I was thinking the other day that when you work at a place and your manager changes, most people would consider that a job change. Your manager decides whether you will be promoted, what raise you’ll get, whether you will enjoy working there, and to a large extent your ability and willingness to deliver quality work. If you get along with your manager everything is hunky dory. If you don’t get along with your manager, the rule is to leave asap as you’ll be the one to suffer, not the manager. If in doubt watch Horrible Bosses:-)
I think the corollary applies to Hamilton who effectively did change teams in 2009 joining a new McLaren led by Martin Whitmarsh. The results support that. Under previous management, Lewis managed to clinch 1 WDC and came within a point of another in his rookie season. Over the next 4 years, he’s placed 5th in 2009, 4th in 2010, 5th in 2011 and is currently 4th in 2012.
Alonso was most impressed by Hamilton in 2009 when his car was not competitive but Hamilton still managed to fight.
His performance in 2012 has been outstanding but it’s been marred by the team’s mistakes and reliability issues and yet he’s 4th and out of contention with 4 races to go.
Obviously 4th-5th is the best that Hamilton can do under the new management.
The point I’m making here is that Hamilton is NOT leaving McLaren, McLaren left him in 2009 when the manager changed and he stuck with them for 4 years without a chance of winning the WDC.
I was thinking the other day that when you work at a place and your manager changes, most people would consider that a job change.
I might be different to most people, but when my manager left my first job it still felt like the exact same job, just with a new manager.
If you work for a large corporation like a FTSE100 company, your line manager in general makes little difference. So no. Lewis has been with the same corporate entity since he started his professional career.
The change in the management structure at McLaren can hardly be considered as a contributing factor in Hamilton’s results in the 09-12 seasons. McLaren is a massive team in F1 terms and is a pretty sizeable business in corporate terms, changes in management happen and the staff, which is what all F1 drivers essentially are, just have to get on with doing their jobs.
I disagree – I think the manager is important and if you feel your direct manager does not have the largest impact in your careers and enjoyment of your work at a particular company, then you must be self-employed and probably did that to avoid having a direct manager who has such control over your life.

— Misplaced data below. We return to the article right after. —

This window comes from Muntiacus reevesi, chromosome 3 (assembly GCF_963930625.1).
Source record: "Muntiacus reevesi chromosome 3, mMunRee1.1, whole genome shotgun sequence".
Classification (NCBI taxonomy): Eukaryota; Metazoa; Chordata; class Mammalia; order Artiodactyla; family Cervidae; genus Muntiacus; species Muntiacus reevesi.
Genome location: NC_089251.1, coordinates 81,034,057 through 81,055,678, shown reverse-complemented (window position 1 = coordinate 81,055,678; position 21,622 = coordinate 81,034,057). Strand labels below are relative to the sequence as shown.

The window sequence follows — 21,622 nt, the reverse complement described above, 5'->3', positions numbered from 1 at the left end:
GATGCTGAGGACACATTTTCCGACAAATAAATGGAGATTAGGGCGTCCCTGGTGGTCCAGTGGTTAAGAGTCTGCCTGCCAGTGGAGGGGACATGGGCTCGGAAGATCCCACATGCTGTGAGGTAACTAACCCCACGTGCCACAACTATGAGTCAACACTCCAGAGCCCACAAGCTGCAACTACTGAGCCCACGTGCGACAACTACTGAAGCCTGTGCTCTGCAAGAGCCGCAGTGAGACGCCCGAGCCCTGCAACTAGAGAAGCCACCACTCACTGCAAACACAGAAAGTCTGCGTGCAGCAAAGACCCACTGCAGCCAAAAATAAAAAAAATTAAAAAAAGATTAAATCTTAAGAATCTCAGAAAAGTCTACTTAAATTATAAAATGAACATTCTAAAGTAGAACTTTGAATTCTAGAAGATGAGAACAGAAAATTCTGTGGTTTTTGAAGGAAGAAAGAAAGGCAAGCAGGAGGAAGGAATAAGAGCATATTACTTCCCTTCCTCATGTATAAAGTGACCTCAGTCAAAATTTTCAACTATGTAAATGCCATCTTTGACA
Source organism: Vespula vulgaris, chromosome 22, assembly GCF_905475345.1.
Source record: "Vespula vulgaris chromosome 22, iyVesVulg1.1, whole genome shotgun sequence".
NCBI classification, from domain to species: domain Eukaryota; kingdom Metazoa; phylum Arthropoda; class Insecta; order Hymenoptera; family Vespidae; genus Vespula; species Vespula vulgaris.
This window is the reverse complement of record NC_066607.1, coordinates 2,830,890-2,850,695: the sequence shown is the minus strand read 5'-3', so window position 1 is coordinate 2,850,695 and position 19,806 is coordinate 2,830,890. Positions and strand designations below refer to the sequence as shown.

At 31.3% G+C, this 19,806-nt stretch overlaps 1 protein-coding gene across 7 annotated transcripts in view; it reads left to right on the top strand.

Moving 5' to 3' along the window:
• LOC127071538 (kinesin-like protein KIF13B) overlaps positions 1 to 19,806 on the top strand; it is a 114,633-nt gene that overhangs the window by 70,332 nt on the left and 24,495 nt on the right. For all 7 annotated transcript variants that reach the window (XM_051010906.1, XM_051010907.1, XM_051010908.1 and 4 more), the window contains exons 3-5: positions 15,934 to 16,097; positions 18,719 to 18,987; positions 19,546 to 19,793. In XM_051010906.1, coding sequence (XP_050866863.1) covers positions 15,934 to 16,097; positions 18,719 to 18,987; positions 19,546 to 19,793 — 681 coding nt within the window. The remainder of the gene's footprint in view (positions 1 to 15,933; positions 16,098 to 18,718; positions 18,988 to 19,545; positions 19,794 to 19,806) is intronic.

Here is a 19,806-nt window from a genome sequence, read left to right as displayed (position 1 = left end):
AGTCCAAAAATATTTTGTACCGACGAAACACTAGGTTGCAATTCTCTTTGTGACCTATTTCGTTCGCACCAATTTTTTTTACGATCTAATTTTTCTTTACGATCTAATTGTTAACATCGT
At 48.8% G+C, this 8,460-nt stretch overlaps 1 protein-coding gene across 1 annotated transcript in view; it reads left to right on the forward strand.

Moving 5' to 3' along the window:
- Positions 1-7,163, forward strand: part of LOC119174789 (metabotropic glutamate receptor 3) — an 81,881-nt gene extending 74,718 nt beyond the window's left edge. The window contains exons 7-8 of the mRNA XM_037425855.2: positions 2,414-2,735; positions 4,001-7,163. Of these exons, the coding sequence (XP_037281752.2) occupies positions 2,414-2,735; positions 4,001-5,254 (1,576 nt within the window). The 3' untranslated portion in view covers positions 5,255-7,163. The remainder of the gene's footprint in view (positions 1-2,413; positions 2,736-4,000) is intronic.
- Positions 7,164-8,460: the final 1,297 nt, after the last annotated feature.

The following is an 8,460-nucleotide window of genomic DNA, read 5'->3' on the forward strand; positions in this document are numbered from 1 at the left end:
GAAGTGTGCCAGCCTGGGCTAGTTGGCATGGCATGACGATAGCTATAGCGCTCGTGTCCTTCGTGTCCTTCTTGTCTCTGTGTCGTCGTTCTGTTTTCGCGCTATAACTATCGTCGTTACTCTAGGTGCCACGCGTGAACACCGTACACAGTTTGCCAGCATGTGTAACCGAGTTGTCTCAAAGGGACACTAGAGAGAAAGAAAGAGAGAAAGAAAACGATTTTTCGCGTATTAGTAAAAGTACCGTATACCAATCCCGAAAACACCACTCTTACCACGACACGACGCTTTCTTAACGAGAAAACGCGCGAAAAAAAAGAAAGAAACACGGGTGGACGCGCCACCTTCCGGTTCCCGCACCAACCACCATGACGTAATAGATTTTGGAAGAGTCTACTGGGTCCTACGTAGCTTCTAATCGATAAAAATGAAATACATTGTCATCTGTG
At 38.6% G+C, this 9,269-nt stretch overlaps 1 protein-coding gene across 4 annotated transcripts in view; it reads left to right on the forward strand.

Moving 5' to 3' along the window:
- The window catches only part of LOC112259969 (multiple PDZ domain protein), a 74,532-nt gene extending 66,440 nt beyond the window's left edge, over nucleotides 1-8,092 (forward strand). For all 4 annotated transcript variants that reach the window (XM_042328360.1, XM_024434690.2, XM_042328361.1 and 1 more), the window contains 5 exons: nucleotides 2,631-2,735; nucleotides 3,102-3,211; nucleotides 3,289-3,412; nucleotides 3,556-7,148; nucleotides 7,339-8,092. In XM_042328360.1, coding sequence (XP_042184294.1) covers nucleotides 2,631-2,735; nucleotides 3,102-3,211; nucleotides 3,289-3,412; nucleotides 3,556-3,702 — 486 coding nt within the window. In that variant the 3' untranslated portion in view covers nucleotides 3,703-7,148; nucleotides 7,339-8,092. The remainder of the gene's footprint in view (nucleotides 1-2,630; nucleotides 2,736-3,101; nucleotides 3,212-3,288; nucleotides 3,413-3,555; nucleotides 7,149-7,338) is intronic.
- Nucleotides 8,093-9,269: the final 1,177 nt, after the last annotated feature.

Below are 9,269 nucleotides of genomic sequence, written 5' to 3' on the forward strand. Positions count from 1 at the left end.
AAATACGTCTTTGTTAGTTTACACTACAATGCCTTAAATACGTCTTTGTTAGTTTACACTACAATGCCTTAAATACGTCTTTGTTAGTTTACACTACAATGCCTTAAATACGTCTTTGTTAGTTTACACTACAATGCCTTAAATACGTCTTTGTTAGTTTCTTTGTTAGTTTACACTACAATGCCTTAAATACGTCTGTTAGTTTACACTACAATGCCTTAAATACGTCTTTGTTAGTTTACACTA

I don’t think that McLaren with Horner at the helm since 2009 would have yielded the exact same results as Whitmarsh has. Ditto for the change from Ron Dennis to Martin Whitmarsh. In fact the results from 2007/08 and 2009/12 are vastly different.
Unless you have a violent personality clash with your manager, in the corporate world it’s usually worth sticking around as middle management tend to come and go and the company ethos remains the same. That’s my experience, at any rate.
I agree that you can do that but you are rolling the dice with your career and hoping that when the dust settles and openings become available, that manager in power at that moment will favor you. It’s a big gamble with a career. I speak from experience as my wife had 7 managers in 7 years at one of the best companies in the world all of whom gave her a review to be promoted EXCEPT for the last manager who found himself with the actual openings to promote and then promoted everyone except my wife and hid the promotions from my wife because that’s what professional people do – so our experience has not been rosy…
It worked out fine for my wife who decided to become an independent consultant and is in a much better spot now than before.
While my wife and you can do that, I’m sure everyone agrees that Hamilton is hardly in the same situation where he can just sit around and wait for 5-10 years hoping Whitmarsh will get better or replaced. He actually DID wait for 4 years which is technically a mistake in F1 and he may pay for it with 3 more years at Mercedes for a final sentence of 7 years… We can only hope that Mercedes has a car that’s within 0.2 seconds of the top car and Hamilton can get back in the game.
That’s why David Hobbs keeps saying that the best drivers weren’t just the best drivers, they knew when to move to another team and which team to move to. 50% of driving skill seems to be choosing the car to drive at the right time…
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